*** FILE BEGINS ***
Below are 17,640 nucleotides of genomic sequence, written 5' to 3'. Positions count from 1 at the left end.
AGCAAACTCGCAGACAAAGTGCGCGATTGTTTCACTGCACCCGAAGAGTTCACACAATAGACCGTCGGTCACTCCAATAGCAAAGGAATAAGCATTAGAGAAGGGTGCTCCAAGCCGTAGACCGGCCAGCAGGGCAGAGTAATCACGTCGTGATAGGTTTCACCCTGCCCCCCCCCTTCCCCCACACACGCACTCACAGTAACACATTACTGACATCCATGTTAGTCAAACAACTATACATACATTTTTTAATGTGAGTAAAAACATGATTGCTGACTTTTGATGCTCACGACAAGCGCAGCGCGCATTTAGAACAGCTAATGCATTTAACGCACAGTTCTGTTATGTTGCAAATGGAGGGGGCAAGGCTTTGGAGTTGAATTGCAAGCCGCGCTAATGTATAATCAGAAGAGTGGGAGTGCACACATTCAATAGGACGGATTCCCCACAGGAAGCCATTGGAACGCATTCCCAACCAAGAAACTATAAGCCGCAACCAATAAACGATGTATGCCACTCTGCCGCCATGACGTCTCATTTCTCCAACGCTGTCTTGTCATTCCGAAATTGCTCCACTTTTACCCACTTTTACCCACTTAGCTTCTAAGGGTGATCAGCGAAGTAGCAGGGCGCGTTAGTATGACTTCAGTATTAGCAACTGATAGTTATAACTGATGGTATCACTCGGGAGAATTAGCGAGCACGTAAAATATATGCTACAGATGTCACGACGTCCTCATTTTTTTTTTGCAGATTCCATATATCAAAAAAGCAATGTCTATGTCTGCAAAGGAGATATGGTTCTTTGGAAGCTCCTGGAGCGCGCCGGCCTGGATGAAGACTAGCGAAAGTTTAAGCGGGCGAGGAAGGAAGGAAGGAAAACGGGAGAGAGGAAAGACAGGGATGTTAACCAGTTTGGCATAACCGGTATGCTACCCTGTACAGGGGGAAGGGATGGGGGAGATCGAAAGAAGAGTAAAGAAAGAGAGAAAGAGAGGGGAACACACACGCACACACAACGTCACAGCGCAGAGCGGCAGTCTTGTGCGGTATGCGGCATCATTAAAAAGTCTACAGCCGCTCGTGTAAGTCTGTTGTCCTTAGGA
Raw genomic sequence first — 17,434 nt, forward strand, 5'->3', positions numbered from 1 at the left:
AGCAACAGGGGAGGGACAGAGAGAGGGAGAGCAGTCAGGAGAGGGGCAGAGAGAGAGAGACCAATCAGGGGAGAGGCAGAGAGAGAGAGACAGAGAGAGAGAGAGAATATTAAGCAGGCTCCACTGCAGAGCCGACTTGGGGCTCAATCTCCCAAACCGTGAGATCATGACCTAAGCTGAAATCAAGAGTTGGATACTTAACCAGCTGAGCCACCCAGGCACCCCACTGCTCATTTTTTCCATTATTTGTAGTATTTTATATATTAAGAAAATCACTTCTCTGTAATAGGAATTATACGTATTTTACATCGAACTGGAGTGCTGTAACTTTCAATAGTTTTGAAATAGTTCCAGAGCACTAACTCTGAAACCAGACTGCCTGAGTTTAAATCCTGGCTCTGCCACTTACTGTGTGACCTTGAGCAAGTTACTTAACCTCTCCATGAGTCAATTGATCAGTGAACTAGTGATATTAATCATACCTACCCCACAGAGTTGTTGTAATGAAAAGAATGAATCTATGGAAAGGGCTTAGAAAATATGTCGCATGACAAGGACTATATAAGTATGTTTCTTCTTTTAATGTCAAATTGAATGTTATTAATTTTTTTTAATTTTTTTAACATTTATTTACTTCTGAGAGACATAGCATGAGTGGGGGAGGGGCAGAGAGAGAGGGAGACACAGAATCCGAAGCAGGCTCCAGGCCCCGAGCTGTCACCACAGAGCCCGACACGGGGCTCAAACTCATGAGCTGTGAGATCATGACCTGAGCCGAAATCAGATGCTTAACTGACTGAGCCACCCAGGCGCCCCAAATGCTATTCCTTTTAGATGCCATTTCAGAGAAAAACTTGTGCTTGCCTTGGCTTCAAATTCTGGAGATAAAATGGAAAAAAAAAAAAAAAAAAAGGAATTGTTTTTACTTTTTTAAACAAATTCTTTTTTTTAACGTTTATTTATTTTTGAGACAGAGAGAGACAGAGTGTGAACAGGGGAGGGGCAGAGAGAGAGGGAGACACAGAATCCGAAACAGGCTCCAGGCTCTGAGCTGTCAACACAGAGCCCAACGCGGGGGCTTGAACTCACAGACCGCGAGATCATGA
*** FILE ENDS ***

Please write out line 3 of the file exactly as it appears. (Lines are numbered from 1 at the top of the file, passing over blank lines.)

Raw genomic sequence first — 17,434 nt, forward strand, 5'->3', positions numbered from 1 at the left: